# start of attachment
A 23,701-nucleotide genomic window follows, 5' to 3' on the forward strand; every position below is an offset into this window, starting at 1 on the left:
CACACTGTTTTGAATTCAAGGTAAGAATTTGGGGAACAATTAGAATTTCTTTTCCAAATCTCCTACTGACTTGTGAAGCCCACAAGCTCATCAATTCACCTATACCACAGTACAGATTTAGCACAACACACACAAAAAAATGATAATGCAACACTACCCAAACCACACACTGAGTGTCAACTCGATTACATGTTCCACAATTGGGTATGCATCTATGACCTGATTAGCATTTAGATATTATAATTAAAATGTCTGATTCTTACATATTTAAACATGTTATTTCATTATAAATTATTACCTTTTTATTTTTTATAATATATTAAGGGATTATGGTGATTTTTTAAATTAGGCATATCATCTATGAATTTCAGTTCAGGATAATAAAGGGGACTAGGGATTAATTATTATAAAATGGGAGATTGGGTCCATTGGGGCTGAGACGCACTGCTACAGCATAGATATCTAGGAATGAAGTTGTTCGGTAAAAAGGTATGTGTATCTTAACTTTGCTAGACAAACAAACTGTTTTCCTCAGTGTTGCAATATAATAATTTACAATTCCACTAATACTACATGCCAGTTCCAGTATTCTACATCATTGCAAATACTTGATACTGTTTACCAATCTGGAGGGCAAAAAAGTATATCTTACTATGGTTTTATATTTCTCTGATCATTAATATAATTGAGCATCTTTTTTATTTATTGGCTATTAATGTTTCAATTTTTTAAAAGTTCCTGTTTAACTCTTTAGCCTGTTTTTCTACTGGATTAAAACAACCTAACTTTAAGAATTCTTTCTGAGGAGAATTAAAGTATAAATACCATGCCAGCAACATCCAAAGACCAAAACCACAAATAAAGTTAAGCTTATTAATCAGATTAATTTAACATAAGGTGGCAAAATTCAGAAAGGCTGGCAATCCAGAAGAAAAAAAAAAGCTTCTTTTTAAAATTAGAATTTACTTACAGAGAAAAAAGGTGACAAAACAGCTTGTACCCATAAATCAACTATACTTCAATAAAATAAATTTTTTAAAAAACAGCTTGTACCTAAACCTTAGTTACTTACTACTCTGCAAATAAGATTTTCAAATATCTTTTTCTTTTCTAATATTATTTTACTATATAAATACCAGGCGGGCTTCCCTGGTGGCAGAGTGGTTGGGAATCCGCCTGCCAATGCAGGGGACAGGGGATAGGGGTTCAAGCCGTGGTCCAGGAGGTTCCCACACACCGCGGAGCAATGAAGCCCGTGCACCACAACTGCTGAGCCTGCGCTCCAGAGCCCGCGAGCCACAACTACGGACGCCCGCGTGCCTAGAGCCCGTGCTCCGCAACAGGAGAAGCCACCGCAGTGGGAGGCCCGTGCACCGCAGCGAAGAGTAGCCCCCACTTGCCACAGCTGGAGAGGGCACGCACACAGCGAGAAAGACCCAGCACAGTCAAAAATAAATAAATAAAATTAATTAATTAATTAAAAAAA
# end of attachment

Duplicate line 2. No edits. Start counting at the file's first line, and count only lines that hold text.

CACACTGTTTTGAATTCAAGGTAAGAATTTGGGGAACAATTAGAATTTCTTTTCCAAATCTCCTACTGACTTGTGAAGCCCACAAGCTCATCAATTCACCTATACCACAGTACAGATTTAGCACAACACACACAAAAAAATGATAATGCAACACTACCCAAACCACACACTGAGTGTCAACTCGATTACATGTTCCACAATTGGGTATGCATCTATGACCTGATTAGCATTTAGATATTATAATTAAAATGTCTGATTCTTACATATTTAAACATGTTATTTCATTATAAATTATTACCTTTTTATTTTTTATAATATATTAAGGGATTATGGTGATTTTTTAAATTAGGCATATCATCTATGAATTTCAGTTCAGGATAATAAAGGGGACTAGGGATTAATTATTATAAAATGGGAGATTGGGTCCATTGGGGCTGAGACGCACTGCTACAGCATAGATATCTAGGAATGAAGTTGTTCGGTAAAAAGGTATGTGTATCTTAACTTTGCTAGACAAACAAACTGTTTTCCTCAGTGTTGCAATATAATAATTTACAATTCCACTAATACTACATGCCAGTTCCAGTATTCTACATCATTGCAAATACTTGATACTGTTTACCAATCTGGAGGGCAAAAAAGTATATCTTACTATGGTTTTATATTTCTCTGATCATTAATATAATTGAGCATCTTTTTTATTTATTGGCTATTAATGTTTCAATTTTTTAAAAGTTCCTGTTTAACTCTTTAGCCTGTTTTTCTACTGGATTAAAACAACCTAACTTTAAGAATTCTTTCTGAGGAGAATTAAAGTATAAATACCATGCCAGCAACATCCAAAGACCAAAACCACAAATAAAGTTAAGCTTATTAATCAGATTAATTTAACATAAGGTGGCAAAATTCAGAAAGGCTGGCAATCCAGAAGAAAAAAAAAAGCTTCTTTTTAAAATTAGAATTTACTTACAGAGAAAAAAGGTGACAAAACAGCTTGTACCCATAAATCAACTATACTTCAATAAAATAAATTTTTTAAAAAACAGCTTGTACCTAAACCTTAGTTACTTACTACTCTGCAAATAAGATTTTCAAATATCTTTTTCTTTTCTAATATTATTTTACTATATAAATACCAGGCGGGCTTCCCTGGTGGCAGAGTGGTTGGGAATCCGCCTGCCAATGCAGGGGACAGGGGATAGGGGTTCAAGCCGTGGTCCAGGAGGTTCCCACACACCGCGGAGCAATGAAGCCCGTGCACCACAACTGCTGAGCCTGCGCTCCAGAGCCCGCGAGCCACAACTACGGACGCCCGCGTGCCTAGAGCCCGTGCTCCGCAACAGGAGAAGCCACCGCAGTGGGAGGCCCGTGCACCGCAGCGAAGAGTAGCCCCCACTTGCCACAGCTGGAGAGGGCACGCACACAGCGAGAAAGACCCAGCACAGTCAAAAATAAATAAATAAAATTAATTAATTAATTAAAAAAA